WASHINGTON A senior U.S. Senate Republican
warned his party on Thursday against simultaneously overhauling
Medicare and the Obamacare health insurance program, saying this
would be "biting off more than you can chew."
The cautionary comments from Senator Lamar Alexander came
after House Speaker Paul Ryan, long an advocate of privatizing
Medicare, said Republican lawmakers would be discussing reforms
of the health insurance program for the elderly with
President-elect Donald Trump's administration.
Republicans won the White House as well as keeping their
majorities in both houses of Congress in elections last month,
and are now busy preparing an agenda for next year after the new
Congress is sworn in on Jan. 3 and Trump takes office Jan. 20.
"Well, of course it's up to the speaker and Senator (Mitch)
McConnell (the majority leader) what our agenda is, but my
advice to them would be, save Medicare for another day,"
Alexander, chairman of the Senate's health, education, labor and
pensions committee, told reporters in a Capitol hallway.
Medicare serves more than 50 million Americans who are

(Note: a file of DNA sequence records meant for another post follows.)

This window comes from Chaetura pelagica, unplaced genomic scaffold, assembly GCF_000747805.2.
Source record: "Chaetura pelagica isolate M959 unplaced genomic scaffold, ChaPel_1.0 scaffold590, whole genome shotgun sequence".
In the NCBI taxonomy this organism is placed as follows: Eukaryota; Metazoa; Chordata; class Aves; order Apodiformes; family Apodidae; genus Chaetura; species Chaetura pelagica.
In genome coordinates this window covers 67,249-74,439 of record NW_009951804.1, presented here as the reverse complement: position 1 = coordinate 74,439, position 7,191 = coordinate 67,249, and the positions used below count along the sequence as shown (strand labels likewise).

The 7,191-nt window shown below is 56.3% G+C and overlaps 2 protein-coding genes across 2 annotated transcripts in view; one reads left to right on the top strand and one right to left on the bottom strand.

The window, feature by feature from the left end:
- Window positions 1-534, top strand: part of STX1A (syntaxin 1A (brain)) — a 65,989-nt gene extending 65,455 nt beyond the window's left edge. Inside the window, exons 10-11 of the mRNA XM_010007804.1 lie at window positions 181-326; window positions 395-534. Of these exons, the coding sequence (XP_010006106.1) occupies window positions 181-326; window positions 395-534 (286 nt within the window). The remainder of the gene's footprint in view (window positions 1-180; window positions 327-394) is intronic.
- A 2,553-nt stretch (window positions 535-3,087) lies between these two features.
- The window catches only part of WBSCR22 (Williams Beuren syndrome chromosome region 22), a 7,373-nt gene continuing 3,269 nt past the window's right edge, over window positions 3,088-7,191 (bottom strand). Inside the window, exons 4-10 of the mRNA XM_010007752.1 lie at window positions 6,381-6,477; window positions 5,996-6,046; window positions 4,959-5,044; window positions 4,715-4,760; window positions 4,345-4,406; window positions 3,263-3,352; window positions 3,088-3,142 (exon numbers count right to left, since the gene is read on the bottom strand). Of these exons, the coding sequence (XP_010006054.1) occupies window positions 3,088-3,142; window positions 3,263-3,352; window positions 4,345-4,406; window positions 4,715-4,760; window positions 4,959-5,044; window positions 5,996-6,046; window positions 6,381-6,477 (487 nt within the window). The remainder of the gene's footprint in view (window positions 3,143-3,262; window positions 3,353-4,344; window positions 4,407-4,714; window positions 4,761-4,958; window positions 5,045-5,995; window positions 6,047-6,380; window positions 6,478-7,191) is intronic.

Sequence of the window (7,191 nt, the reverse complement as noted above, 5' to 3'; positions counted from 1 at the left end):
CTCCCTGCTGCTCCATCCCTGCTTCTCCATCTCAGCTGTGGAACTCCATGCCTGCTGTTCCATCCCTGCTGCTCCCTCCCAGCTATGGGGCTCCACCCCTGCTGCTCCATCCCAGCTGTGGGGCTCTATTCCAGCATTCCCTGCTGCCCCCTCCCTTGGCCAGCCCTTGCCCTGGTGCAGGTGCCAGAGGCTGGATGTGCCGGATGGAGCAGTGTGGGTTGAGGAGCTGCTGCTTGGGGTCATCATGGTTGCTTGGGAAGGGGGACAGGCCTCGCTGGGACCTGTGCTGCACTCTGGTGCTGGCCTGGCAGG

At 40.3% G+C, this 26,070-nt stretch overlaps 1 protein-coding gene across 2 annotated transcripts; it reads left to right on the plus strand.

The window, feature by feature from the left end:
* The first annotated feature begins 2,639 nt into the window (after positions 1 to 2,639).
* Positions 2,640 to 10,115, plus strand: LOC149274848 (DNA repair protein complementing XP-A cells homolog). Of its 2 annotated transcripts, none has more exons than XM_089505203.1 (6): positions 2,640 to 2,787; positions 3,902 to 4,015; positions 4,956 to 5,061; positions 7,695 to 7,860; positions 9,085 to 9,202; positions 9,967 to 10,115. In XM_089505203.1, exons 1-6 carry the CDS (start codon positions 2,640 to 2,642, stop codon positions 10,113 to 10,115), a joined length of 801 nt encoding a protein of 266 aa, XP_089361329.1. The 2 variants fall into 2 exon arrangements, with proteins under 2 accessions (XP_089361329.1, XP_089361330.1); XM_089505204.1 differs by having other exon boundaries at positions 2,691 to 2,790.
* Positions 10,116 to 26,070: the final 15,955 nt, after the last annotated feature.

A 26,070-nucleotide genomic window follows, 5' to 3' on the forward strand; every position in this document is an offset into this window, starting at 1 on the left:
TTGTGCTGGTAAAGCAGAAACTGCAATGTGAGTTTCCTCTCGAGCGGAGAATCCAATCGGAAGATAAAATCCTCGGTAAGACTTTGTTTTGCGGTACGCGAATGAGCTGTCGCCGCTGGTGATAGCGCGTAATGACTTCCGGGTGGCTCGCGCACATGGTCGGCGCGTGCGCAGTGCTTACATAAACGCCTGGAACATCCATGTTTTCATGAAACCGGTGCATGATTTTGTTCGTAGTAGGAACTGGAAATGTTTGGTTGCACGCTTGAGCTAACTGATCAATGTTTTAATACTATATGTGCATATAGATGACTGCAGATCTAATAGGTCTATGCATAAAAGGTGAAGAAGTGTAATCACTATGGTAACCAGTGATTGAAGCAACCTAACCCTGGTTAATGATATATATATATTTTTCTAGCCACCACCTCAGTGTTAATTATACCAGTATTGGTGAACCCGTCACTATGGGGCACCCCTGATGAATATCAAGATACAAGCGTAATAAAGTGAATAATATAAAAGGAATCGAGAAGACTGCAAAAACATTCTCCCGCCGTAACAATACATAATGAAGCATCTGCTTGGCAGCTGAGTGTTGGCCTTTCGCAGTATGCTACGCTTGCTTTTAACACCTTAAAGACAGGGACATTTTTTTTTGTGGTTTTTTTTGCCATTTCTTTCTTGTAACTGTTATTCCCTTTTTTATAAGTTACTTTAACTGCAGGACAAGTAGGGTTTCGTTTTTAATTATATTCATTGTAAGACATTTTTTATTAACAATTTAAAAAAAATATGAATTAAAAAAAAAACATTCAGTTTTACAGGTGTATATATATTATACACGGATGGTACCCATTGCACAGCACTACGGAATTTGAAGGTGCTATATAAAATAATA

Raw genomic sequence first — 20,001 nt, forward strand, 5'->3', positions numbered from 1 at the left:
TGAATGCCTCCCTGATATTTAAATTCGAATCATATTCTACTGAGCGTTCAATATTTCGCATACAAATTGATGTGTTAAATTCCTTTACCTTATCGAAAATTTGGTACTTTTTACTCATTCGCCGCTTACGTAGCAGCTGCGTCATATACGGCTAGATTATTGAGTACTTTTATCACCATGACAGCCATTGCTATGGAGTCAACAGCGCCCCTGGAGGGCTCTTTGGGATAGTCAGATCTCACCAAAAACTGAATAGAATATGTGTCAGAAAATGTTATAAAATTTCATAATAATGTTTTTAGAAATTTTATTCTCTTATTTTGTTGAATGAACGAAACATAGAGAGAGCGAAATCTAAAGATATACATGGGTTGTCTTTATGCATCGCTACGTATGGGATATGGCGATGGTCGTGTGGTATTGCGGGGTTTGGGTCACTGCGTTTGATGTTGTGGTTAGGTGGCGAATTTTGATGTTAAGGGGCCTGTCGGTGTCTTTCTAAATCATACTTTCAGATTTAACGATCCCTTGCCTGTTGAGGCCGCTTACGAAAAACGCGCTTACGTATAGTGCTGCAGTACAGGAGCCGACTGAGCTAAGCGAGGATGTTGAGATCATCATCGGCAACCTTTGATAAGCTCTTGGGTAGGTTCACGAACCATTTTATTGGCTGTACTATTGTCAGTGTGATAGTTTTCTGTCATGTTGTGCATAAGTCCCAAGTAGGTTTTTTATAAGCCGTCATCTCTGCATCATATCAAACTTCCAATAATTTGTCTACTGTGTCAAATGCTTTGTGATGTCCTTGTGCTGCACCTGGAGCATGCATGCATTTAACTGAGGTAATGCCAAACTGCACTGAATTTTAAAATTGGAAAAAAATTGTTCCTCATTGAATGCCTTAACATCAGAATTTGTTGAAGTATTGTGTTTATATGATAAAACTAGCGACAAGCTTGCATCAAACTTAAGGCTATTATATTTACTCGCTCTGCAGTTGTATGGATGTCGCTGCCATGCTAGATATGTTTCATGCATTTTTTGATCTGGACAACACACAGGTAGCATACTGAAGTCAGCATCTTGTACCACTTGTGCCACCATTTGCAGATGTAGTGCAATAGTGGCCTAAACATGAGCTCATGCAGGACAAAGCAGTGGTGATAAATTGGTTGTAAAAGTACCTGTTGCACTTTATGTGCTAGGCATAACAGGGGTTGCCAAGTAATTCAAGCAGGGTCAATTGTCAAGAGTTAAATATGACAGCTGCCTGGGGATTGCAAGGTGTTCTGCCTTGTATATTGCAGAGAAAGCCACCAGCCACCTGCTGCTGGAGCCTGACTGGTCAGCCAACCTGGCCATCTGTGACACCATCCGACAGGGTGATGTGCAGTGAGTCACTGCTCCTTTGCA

elderly or disabled. More than one-third of them are in Medicare
Advantage plans run by private insurers like UnitedHealth Group
Inc. The balance receive medical benefits directly from
Medicare on a traditional fee-for-service basis.
The government has been trying to cut spending on the
program, which rises each year with the cost of medical services
"We want to begin immediately to repeal Obamacare,"
Alexander said. "Trying to deal with the solvency issues in
Medicare at the same time falls into the category of biting off
more than you can chew ... a little humility here would be in
order, we can't do everything at once and we shouldn't try."
Ryan earlier Thursday said that Medicare was on a path to
going bankrupt around 2028, and needed reform, a repeat of his
long-standing stance. He wants to convert the fee-for-service
program into a system of subsidies for seniors, to buy coverage
from private insurers or a scaled-back Medicare.
Democrats including Senator Chuck Schumer have seized on the
fact that Trump's nominee to head the Health and Human Services
department - Representative Tom Price - supports major changes
to Medicare, to warn Republicans against privatizing the
Alexander also said that while Republicans will move quickly
to repeal Obamacare, the repeal probably would not take effect
for two or three years, during which time lawmakers can work on
a replacement plan.